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Strain Gauge Angle Homework question.

  1. May 29, 2012 #1
    [a]1. The problem statement, all variables and given/known data[/b]
    photo.jpg

    I thought it would be easier to post a picture since this way the drawing can be seen. I'm having a hard time deciding what angles to use with the relevant equations, see below.

    2. Relevant equations
    I know that:

    Ex' = (Ex/2)*(1+cos(2*theta))+(Ey/2)*(1-cos(2*theta))+(gammaxy/2)*sin(2*theta))
    Ey' = (Ex/2)*(1-cos(2*theta))+(Ey/2)*(1+cos(2*theta))-(gammaxy/2)*sin(2*theta))
    Gammax'y'= -Ex*sin(2*theta)+Ey*Sin(-60)+gammaxy*cos(2*theta))

    Then, back solve for Ex, Ey, and gamm. Then use: Sigmaxx = (E/(1-v2))*Exx+ (v*E*Eyy)/(1-v2).

    From There, Sigmax = P/A

    3. The attempt at a solution

    I used -30 and 2theta = -60 for the angle in all three of the above equations. However, a friend used -30 for Ex, 60 for Ey, and 15 for gammaxy. What is the correct angle? I get 12.5KN as a final solution, while she gets 1.85KN.

    I used a matrix:

    Ex Ey Gammaxy = Ex' or Ey' or gammax'y' respectiveyl

    .75 .25 -.433 = 270E-6
    .25 .75 .433 = 10E-6
    .866 -.866 .5 = 0

    I find that: Ex = 250E-6 Ey=.75E-6 and gammaxy = -225E-6

    I find that Sigma x = 50Mpa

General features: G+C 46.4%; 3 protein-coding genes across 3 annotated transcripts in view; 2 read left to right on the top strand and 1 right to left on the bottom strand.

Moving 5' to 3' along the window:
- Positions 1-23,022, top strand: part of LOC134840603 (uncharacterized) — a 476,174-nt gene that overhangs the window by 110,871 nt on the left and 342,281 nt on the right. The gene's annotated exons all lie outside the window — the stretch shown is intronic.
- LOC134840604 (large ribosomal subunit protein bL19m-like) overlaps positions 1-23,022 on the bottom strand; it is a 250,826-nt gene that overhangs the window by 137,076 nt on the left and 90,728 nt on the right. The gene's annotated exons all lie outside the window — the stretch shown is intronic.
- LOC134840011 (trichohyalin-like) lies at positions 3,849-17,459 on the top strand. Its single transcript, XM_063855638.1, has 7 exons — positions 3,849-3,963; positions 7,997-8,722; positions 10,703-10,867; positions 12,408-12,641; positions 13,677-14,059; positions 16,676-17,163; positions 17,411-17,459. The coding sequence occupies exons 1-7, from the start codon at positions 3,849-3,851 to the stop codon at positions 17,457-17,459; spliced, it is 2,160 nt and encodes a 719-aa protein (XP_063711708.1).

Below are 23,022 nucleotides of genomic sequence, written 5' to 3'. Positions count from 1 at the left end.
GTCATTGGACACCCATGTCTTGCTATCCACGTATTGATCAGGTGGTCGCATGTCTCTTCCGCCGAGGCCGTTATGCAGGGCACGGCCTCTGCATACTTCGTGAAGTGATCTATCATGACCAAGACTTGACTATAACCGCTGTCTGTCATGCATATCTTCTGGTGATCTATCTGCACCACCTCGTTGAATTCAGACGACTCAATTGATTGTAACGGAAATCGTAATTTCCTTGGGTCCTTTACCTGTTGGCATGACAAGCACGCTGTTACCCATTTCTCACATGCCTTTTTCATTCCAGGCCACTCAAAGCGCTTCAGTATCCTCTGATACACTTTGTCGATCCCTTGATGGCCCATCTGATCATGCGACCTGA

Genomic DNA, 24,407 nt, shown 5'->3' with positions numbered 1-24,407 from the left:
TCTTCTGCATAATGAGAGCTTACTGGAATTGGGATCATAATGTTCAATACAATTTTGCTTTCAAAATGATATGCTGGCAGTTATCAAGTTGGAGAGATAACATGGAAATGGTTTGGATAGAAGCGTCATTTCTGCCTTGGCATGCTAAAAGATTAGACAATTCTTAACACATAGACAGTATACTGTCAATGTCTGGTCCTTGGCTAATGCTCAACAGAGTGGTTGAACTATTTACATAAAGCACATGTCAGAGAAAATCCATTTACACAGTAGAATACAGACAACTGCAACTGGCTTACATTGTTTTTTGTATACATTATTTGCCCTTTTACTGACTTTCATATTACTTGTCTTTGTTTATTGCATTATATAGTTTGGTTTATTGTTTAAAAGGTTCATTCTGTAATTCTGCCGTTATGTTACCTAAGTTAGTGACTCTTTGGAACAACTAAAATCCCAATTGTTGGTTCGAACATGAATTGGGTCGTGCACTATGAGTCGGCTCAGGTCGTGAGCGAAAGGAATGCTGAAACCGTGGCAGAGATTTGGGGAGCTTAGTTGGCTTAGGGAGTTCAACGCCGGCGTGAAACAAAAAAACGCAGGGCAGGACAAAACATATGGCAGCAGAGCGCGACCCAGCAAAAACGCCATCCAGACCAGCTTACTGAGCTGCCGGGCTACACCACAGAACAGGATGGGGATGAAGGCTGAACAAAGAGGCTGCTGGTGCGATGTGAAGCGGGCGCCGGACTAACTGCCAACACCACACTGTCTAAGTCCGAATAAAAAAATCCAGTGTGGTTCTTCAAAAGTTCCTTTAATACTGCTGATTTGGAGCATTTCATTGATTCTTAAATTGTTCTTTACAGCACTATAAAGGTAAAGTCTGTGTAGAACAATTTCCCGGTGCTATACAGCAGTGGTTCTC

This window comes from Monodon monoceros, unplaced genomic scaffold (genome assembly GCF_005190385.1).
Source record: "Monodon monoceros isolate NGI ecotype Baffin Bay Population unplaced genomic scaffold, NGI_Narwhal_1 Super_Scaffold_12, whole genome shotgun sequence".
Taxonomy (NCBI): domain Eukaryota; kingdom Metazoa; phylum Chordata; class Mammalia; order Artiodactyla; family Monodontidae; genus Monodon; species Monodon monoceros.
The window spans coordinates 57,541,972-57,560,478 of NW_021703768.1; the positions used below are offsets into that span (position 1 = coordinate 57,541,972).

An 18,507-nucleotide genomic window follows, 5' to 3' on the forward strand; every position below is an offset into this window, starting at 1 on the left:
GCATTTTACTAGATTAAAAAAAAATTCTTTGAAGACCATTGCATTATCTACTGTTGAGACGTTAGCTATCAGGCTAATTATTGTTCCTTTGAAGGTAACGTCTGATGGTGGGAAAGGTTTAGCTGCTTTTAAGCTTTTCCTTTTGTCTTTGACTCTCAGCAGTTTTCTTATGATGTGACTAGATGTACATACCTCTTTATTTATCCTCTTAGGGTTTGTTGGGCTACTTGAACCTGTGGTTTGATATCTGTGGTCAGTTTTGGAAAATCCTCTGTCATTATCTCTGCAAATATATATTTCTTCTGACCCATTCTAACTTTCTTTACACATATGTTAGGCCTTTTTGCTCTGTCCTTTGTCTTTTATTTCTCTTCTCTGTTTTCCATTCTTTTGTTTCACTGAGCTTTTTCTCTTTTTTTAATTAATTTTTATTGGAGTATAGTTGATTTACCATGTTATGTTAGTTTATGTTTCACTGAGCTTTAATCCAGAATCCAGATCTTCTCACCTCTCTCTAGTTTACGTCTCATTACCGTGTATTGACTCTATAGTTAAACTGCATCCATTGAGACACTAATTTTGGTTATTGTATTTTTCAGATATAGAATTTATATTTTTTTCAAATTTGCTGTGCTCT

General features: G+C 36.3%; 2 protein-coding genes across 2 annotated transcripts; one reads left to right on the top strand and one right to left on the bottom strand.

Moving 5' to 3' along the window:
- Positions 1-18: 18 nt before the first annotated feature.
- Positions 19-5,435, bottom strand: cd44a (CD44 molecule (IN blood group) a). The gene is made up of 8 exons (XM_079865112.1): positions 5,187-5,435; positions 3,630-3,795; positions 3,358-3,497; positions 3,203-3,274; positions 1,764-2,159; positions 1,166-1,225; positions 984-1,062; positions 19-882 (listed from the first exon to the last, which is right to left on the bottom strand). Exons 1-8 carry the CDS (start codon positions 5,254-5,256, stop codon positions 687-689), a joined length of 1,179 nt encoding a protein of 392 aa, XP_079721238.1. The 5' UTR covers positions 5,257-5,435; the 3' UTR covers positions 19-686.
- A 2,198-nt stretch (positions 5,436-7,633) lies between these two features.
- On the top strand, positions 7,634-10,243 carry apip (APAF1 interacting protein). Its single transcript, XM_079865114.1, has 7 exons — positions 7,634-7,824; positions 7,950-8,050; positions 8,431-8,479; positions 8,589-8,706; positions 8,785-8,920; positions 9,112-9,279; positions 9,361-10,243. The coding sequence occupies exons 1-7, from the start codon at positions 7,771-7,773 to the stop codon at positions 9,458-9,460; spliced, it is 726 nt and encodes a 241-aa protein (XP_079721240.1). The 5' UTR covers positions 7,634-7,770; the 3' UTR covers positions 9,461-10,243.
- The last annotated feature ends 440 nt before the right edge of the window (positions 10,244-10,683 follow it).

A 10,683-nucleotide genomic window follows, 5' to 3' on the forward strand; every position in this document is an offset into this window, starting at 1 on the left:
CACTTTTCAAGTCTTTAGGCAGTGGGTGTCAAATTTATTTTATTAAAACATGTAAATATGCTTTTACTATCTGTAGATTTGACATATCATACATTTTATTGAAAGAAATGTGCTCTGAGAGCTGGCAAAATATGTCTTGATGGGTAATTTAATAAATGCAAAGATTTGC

and Finally P = 12.5 KN based on the above equations.

    Did I make the correct assumption that I should use -30 as the angle for all three stress transformation equations? All help would be greatly appreciated. Thanks!
     
  2. jcsd
  3. May 30, 2012 #2

    nvn

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    Homework Helper

    xXOfNiRXx: You are correct; use theta = -30 deg for all of your relevant equations. Your relevant equations are correct. However, your solution and answer are currently wrong. Try again. Also, do not round your numbers so much. Hint 1: You seem to have said gammax'y' is zero, and gammaxy is nonzero; but shouldn't these two be the other way around?

    (1) By the way, always leave a space between a numeric value and its following unit symbol. E.g., 1.85 kN, not 1.85kN. See the international standard for writing units (ISO 31-0). Or see any credible text book.

    (2) The unit symbol for kilonewton is kN, not KN. The unit symbol for megapascal is MPa, not Mpa. Always use correct capitalization of unit symbols.

    (3) Numbers less than 1 must always have a zero before the decimal point. E.g., 0.25, not .25. See the above links.
     
    Last edited: May 30, 2012
  4. May 30, 2012 #3
    Thank you for the feedback. I will correct my errors momentarily. Can you explain why gammax'y' is not zero and why gammaxy is zero?
     
  5. May 30, 2012 #4

    nvn

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    Homework Helper

    xXOfNiRXx: In your relevant equations in post 1, you currently have three equations and four unknowns. You need one more equation. Hint 2: What is gammaxy for principal axes?

    Alternately, you could use hint 3, instead of hint 2. Hint 3: What is an expression for eps_y, in terms of eps_x, using Poisson's ratio, when the y faces are unconstrained and not loaded, where eps means epsilon?
     
    Last edited: May 30, 2012
  6. May 30, 2012 #5
    Got it, thanks for your help. :)
     
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